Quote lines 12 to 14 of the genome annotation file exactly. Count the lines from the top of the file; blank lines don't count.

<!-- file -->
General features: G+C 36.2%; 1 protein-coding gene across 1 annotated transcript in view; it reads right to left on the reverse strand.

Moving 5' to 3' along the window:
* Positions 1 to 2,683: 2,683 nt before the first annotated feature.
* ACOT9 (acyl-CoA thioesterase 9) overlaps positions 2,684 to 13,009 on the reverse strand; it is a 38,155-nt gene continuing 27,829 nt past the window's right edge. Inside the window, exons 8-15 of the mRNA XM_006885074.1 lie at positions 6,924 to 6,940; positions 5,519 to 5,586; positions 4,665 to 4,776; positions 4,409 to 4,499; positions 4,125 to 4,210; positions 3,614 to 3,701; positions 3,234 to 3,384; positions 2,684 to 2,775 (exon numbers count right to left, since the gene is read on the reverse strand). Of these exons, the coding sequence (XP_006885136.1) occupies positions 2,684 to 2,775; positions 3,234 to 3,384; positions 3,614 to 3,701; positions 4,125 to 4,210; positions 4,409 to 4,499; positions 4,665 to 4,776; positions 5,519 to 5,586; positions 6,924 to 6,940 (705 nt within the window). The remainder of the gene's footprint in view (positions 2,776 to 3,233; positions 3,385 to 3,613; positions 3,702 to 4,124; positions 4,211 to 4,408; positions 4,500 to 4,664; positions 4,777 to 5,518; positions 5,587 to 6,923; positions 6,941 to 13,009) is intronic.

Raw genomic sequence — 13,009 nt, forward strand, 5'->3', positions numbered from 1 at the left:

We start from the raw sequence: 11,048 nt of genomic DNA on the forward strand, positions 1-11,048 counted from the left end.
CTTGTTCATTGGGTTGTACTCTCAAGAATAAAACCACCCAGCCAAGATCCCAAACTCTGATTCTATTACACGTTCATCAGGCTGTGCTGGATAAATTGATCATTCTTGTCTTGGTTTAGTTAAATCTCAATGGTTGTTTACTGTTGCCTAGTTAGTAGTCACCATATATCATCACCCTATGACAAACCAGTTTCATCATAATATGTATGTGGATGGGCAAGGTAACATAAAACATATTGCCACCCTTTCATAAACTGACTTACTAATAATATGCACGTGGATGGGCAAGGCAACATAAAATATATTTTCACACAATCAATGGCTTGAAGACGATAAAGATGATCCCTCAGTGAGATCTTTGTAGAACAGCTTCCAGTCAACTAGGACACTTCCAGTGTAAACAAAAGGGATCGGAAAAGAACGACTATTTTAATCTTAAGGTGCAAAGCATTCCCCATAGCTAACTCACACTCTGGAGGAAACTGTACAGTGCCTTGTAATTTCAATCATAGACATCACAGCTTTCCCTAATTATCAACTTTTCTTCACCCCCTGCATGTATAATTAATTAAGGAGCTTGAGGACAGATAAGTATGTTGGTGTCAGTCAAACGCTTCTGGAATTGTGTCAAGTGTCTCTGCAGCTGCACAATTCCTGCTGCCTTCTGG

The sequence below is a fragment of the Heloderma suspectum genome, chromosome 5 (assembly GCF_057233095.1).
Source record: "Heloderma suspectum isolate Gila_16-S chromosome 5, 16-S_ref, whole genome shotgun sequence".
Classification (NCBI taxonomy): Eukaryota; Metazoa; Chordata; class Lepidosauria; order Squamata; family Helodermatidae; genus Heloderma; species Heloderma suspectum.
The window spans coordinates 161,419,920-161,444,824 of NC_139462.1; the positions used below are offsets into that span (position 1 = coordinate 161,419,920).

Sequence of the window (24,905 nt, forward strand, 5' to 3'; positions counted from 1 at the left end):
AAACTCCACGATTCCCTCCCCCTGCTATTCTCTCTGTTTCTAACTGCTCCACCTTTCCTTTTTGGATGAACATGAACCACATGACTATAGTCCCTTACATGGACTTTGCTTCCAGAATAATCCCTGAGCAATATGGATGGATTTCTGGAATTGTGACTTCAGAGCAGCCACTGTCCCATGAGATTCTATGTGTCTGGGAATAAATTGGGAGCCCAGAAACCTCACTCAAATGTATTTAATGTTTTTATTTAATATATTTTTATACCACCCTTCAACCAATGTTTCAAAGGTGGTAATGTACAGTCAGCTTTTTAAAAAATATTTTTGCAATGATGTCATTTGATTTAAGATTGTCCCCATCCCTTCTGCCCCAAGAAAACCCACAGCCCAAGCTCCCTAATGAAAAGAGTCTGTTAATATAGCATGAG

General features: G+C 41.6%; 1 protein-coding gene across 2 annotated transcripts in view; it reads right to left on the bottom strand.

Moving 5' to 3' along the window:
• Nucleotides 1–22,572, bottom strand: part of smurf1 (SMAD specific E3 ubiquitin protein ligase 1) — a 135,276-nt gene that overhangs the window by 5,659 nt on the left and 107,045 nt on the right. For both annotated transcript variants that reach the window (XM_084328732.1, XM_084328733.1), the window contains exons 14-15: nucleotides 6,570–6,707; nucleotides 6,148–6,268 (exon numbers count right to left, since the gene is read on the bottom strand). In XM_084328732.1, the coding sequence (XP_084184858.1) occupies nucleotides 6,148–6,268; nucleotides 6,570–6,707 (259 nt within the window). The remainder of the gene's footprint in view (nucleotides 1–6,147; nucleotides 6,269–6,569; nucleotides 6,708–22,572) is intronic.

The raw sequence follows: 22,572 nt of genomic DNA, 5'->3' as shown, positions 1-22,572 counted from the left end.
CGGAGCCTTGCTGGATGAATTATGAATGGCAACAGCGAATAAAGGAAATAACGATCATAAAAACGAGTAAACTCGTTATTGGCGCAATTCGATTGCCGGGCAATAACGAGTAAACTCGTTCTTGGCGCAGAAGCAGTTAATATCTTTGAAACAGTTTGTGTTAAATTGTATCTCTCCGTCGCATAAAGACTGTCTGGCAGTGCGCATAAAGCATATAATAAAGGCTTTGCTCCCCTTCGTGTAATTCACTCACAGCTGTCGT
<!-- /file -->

Sequence of the window (24,905 nt, forward strand, 5' to 3'; positions counted from 1 at the left end):
AAACTCCACGATTCCCTCCCCCTGCTATTCTCTCTGTTTCTAACTGCTCCACCTTTCCTTTTTGGATGAACATGAACCACATGACTATAGTCCCTTACATGGACTTTGCTTCCAGAATAATCCCTGAGCAATATGGATGGATTTCTGGAATTGTGACTTCAGAGCAGCCACTGTCCCATGAGATTCTATGTGTCTGGGAATAAATTGGGAGCCCAGAAACCTCACTCAAATGTATTTAATGTTTTTATTTAATATATTTTTATACCACCCTTCAACCAATGTTTCAAAGGTGGTAATGTACAGTCAGCTTTTTAAAAAATATTTTTGCAATGATGTCATTTGATTTAAGATTGTCCCCATCCCTTCTGCCCCAAGAAAACCCACAGCCCAAGCTCCCTAATGAAAAGAGTCTGTTAATATAGCATGAG

General features: G+C 41.6%; 1 protein-coding gene across 2 annotated transcripts in view; it reads right to left on the bottom strand.